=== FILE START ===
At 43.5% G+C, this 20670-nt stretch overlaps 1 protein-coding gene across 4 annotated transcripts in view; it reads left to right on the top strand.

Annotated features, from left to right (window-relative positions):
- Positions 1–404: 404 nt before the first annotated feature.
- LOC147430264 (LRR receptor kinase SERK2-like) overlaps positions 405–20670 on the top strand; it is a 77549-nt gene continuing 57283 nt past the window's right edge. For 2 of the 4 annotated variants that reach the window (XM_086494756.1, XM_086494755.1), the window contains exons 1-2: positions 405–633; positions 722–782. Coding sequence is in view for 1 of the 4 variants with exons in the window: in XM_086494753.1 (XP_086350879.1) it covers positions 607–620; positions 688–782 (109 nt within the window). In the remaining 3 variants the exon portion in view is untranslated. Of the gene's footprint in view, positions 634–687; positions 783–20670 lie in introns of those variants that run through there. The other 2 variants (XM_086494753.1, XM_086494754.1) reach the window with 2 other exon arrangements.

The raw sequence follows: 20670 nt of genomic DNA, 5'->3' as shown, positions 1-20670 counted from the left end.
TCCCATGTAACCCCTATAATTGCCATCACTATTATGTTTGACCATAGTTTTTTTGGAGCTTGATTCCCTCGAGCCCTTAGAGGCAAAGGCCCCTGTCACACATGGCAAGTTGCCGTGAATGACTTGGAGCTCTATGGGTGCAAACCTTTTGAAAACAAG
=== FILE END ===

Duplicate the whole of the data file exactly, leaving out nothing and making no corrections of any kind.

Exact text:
At 43.5% G+C, this 20670-nt stretch overlaps 1 protein-coding gene across 4 annotated transcripts in view; it reads left to right on the top strand.

Annotated features, from left to right (window-relative positions):
- Positions 1–404: 404 nt before the first annotated feature.
- LOC147430264 (LRR receptor kinase SERK2-like) overlaps positions 405–20670 on the top strand; it is a 77549-nt gene continuing 57283 nt past the window's right edge. For 2 of the 4 annotated variants that reach the window (XM_086494756.1, XM_086494755.1), the window contains exons 1-2: positions 405–633; positions 722–782. Coding sequence is in view for 1 of the 4 variants with exons in the window: in XM_086494753.1 (XP_086350879.1) it covers positions 607–620; positions 688–782 (109 nt within the window). In the remaining 3 variants the exon portion in view is untranslated. Of the gene's footprint in view, positions 634–687; positions 783–20670 lie in introns of those variants that run through there. The other 2 variants (XM_086494753.1, XM_086494754.1) reach the window with 2 other exon arrangements.

The raw sequence follows: 20670 nt of genomic DNA, 5'->3' as shown, positions 1-20670 counted from the left end.
TCCCATGTAACCCCTATAATTGCCATCACTATTATGTTTGACCATAGTTTTTTTGGAGCTTGATTCCCTCGAGCCCTTAGAGGCAAAGGCCCCTGTCACACATGGCAAGTTGCCGTGAATGACTTGGAGCTCTATGGGTGCAAACCTTTTGAAAACAAG